Originally Published on Living Wealth
For years, especially since the recession, Americans have been growing increasingly distrusting of the country’s banking system. People realize banks are getting rich off of their money, and that they’re paying loans back with alarming interest rates, essentially wasting thousands of dollars over the course of many years.
It comes as no surprise, then, that people have been slowly starting to take money out of their savings accounts and have begun using new means to invest in their future. Americans don’t trust banks!
A 2015 report by American Express highlighted just how much distrust there is among Americans of large banks. While a majority of people still keep their savings at a local bank, more than half of those people (53 percent) of all people who save in cash are planning on simply hiding bills at home. Additionally, 43 percent of Americans who are saving money do not plan to do so in a bank account at all.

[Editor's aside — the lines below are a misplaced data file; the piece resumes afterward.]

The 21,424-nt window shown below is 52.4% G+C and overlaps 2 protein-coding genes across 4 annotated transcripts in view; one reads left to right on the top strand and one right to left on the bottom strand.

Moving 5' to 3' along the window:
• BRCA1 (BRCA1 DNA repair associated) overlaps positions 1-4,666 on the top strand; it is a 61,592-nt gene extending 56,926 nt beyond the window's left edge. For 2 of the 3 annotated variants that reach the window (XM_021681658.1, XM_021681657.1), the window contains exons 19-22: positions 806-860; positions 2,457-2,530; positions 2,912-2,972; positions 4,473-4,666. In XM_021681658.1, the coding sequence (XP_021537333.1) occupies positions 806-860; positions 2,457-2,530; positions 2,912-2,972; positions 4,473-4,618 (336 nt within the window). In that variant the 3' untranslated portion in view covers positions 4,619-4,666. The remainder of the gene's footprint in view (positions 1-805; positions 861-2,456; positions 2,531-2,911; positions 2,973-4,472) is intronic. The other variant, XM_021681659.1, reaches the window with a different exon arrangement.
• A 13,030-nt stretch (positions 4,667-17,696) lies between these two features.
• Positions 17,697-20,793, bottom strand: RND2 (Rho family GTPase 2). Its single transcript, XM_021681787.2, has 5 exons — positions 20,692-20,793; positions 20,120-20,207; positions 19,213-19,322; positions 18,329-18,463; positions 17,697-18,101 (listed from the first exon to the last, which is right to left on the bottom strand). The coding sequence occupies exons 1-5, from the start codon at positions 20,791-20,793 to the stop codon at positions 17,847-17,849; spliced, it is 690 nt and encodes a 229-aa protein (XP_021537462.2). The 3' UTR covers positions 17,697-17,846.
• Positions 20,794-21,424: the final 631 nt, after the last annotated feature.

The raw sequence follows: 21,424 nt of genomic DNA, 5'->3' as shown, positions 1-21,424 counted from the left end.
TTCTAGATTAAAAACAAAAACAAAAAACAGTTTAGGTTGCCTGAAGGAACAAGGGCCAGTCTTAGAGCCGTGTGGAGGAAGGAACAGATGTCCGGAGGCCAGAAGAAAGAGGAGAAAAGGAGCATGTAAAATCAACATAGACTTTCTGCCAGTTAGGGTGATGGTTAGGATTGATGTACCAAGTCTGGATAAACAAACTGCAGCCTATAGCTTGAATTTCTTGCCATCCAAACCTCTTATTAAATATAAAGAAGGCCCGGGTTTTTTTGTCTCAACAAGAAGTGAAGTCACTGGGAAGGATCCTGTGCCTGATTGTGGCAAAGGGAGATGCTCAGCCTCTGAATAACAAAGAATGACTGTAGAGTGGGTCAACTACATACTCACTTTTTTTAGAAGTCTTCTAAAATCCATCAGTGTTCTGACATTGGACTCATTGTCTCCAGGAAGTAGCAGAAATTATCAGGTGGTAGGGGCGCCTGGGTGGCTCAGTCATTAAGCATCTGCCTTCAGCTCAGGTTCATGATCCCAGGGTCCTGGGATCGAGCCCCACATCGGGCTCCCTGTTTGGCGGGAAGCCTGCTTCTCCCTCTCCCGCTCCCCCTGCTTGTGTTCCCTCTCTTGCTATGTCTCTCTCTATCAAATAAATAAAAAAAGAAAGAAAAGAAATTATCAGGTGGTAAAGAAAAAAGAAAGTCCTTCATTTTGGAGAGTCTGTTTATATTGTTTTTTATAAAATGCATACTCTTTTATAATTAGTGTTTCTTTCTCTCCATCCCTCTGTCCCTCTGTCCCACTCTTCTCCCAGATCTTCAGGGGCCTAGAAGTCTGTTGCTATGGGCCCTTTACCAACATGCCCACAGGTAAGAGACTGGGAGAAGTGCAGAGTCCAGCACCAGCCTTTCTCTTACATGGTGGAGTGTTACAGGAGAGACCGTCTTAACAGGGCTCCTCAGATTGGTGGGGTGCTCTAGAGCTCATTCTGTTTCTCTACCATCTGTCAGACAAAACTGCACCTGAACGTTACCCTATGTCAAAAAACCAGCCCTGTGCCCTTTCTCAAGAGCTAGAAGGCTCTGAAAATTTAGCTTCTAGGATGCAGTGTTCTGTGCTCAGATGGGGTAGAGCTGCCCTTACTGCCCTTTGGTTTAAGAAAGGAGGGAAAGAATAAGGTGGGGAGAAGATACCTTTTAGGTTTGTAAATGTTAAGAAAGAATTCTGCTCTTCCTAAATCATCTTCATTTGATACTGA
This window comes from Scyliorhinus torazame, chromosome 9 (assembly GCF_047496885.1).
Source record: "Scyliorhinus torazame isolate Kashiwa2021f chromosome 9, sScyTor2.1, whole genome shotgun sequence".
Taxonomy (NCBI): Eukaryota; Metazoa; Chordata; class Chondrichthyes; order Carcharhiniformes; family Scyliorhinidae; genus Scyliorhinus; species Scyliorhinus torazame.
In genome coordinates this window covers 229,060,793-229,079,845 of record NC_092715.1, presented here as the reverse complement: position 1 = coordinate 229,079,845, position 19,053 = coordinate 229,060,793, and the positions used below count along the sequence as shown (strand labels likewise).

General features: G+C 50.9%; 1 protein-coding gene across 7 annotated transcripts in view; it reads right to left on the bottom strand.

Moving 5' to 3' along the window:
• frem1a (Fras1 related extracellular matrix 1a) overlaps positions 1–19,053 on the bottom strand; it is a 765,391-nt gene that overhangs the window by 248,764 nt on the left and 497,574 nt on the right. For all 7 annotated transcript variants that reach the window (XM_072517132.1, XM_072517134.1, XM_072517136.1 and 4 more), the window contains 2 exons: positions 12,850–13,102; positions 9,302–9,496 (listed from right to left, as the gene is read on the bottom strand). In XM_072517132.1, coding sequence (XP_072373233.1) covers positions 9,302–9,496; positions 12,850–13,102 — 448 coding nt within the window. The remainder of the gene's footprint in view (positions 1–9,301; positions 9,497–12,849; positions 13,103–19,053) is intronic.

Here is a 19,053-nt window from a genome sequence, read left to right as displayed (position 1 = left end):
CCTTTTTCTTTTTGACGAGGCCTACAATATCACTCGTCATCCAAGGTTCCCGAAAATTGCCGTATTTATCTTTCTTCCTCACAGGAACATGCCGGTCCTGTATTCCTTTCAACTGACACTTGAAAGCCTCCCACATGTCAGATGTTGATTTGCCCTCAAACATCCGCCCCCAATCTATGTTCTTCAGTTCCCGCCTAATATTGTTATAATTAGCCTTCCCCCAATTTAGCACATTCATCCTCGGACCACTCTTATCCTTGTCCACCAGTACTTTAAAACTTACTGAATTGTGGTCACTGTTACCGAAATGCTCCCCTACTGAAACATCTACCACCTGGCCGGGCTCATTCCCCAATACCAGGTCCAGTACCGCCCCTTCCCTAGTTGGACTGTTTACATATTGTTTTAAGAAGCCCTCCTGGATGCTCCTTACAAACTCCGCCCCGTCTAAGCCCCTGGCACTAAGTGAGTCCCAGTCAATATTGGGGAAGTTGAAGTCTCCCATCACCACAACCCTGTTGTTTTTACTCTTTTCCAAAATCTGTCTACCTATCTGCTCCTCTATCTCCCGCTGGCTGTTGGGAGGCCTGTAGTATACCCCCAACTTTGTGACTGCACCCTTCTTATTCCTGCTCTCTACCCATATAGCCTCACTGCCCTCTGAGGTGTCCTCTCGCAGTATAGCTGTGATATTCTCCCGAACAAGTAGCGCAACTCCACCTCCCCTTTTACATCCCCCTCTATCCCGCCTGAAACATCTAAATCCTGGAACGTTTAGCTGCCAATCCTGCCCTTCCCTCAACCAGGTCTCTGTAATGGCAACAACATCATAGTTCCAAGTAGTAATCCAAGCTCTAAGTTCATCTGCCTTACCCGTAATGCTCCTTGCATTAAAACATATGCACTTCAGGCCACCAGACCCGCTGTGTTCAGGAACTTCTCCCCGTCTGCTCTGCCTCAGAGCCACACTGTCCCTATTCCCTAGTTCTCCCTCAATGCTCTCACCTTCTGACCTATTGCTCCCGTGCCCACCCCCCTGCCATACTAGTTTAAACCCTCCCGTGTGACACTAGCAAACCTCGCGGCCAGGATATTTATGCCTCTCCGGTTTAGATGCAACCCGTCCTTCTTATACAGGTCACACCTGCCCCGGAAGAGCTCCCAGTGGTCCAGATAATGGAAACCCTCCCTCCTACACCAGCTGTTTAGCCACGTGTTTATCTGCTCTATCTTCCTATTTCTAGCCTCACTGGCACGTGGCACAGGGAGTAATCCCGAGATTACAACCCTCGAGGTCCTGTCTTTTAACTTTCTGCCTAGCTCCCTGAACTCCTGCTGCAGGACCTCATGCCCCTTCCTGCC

This was a surprising revelation for many of the nation’s largest banks, and one that certainly does not bode well for their futures. Many of these banks depend on deposits and savings accounts to be able to give out loans and charge those same high interest rates that have started to turn off their customers.
This is especially interesting in that most Americans are taught from a very young age that a bank is the safest, most reasonable place to build one’s savings. The reality, however, is that putting one’s hard-earned money in a savings account is no longer a good way to build savings, especially considering deposit accounts do not have legal protections, and that the Federal Reserve allows accounts to be frozen to protect the banks if necessary.
If you are one of the many Americans who no longer trusts the banks to build your savings, there is another way to protect yourself and build your future.
At Living Wealth, we use the concept of Infinite Banking to build wealth and save for the future. With this concept, you act as your own banker, paying yourself back in loan installments and avoiding giving the banks free money through interest.